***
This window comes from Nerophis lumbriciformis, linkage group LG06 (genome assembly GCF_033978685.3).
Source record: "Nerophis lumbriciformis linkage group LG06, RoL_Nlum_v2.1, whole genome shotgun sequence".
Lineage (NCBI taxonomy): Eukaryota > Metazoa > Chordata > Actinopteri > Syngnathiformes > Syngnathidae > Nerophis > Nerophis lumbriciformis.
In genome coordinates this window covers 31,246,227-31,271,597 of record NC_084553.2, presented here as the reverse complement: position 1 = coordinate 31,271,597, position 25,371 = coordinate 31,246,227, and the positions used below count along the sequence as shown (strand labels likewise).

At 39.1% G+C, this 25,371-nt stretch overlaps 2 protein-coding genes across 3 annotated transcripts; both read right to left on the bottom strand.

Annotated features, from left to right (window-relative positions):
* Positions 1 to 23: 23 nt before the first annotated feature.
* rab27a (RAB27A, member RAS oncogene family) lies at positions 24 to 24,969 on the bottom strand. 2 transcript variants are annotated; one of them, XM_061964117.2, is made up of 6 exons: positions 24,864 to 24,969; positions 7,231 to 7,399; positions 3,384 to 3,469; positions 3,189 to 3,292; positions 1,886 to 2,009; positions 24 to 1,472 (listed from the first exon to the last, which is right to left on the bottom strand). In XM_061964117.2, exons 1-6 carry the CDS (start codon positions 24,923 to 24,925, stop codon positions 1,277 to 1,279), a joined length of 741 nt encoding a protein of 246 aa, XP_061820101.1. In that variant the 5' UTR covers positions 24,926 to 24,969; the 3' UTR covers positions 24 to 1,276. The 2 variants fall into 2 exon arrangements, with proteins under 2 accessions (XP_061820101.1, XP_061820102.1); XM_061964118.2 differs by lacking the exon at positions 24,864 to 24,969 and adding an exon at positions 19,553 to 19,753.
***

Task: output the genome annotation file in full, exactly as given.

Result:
This window comes from Nerophis lumbriciformis, linkage group LG06 (genome assembly GCF_033978685.3).
Source record: "Nerophis lumbriciformis linkage group LG06, RoL_Nlum_v2.1, whole genome shotgun sequence".
Lineage (NCBI taxonomy): Eukaryota > Metazoa > Chordata > Actinopteri > Syngnathiformes > Syngnathidae > Nerophis > Nerophis lumbriciformis.
In genome coordinates this window covers 31,246,227-31,271,597 of record NC_084553.2, presented here as the reverse complement: position 1 = coordinate 31,271,597, position 25,371 = coordinate 31,246,227, and the positions used below count along the sequence as shown (strand labels likewise).

At 39.1% G+C, this 25,371-nt stretch overlaps 2 protein-coding genes across 3 annotated transcripts; both read right to left on the bottom strand.

Annotated features, from left to right (window-relative positions):
* Positions 1 to 23: 23 nt before the first annotated feature.
* rab27a (RAB27A, member RAS oncogene family) lies at positions 24 to 24,969 on the bottom strand. 2 transcript variants are annotated; one of them, XM_061964117.2, is made up of 6 exons: positions 24,864 to 24,969; positions 7,231 to 7,399; positions 3,384 to 3,469; positions 3,189 to 3,292; positions 1,886 to 2,009; positions 24 to 1,472 (listed from the first exon to the last, which is right to left on the bottom strand). In XM_061964117.2, exons 1-6 carry the CDS (start codon positions 24,923 to 24,925, stop codon positions 1,277 to 1,279), a joined length of 741 nt encoding a protein of 246 aa, XP_061820101.1. In that variant the 5' UTR covers positions 24,926 to 24,969; the 3' UTR covers positions 24 to 1,276. The 2 variants fall into 2 exon arrangements, with proteins under 2 accessions (XP_061820101.1, XP_061820102.1); XM_061964118.2 differs by lacking the exon at positions 24,864 to 24,969 and adding an exon at positions 19,553 to 19,753.